Travel Tips for Best Journey

Casting loose from civilization and living in the wilds brings you back into the guidance of clear natural rhythms. afternoon shadow prompts the search for shelter; a healthy appetite treads hard on heels of the thirst and hunger;hard physical effort is followed by the need for the replenishment of deep slumber; bird songs and the first ray of sun raise your head in the morning; and as the day progress you seek agreement with whichever of natures mood comes your way. when you travel in a country you are guest, sharing the environment with the locals. its only fair that you do your best to minimize your impact on their land and resources by carefully choosing the path you follow, where you stay, and what you take into or out of your destination. aim to leave a little evidence as possible of your passage through the area and avoid disturbing the natural balance.

What to take

How much you take is a very personal decision. Some trekkers love to travel as light as the locals, while others are happy only when they have countless bit of equipment’s for every possible occasion, most 0f which you will never takes experience to know what you will find useful, if you have hired ponies for your trek, you have still got to get your luggage to Ladakh. You will that you will be much free with a light pack as it allows you to trek easily travel.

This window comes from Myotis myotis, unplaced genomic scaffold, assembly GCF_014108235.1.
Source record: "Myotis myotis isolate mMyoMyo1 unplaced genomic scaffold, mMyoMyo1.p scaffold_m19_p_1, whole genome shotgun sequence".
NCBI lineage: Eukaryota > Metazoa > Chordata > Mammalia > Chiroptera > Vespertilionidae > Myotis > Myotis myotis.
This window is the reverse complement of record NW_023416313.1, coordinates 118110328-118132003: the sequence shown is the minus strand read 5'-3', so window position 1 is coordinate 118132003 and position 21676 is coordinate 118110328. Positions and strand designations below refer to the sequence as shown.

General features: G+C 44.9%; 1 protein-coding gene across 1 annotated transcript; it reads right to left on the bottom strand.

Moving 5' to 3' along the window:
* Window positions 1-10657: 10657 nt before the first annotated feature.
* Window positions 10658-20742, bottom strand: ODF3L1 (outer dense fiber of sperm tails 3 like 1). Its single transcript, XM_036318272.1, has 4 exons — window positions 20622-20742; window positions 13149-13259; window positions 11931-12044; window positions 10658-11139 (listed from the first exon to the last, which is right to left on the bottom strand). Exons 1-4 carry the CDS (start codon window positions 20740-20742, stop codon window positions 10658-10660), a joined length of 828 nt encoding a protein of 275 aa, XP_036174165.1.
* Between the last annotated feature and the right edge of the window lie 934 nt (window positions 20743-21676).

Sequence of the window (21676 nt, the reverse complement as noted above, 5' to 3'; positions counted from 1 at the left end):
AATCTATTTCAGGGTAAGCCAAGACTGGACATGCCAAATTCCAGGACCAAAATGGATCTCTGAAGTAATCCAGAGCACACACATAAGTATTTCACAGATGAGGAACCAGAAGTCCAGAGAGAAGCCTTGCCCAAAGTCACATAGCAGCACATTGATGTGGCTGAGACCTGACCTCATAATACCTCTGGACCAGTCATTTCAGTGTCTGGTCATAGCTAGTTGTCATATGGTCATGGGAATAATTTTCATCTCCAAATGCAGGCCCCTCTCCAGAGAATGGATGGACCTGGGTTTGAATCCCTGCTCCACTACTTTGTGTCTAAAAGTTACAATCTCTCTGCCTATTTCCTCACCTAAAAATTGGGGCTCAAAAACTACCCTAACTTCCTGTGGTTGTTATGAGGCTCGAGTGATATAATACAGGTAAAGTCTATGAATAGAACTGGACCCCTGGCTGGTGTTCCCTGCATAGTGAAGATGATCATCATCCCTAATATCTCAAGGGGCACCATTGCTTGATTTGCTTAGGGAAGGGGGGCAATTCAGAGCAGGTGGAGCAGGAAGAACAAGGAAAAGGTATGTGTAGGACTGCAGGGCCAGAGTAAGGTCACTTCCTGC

Equipping yourself for a trek can cost a considerable amount of money and if you don’t really know what you are looking for, you can make expensive mistakes. There is no substitute for a knowledgeable mountaineering shop, where all your questions can be answered and here at Snowbird Himalaya Adventure you can please feel free to ask us if you have any concerns regarding your trek. We will be more than happy to help you best as possible.

While trekking you will need a large rucksack (65-80 liters capacity) in which to carry all your needs for the trek. It should have a stiffened back system and be fully adjustable for a perfect fit. While organizing you trek with Snowbird Himalaya Adventures and going on an organized trek a large hold all will do the job just as well as a rucksack when you are trekking. You will also need a day pack for carrying the things you need with you throughout the day, such as your camera, a water bottle, some food, water proofs and a fleece or jumper, a day pack of 30-40 liters should do fine.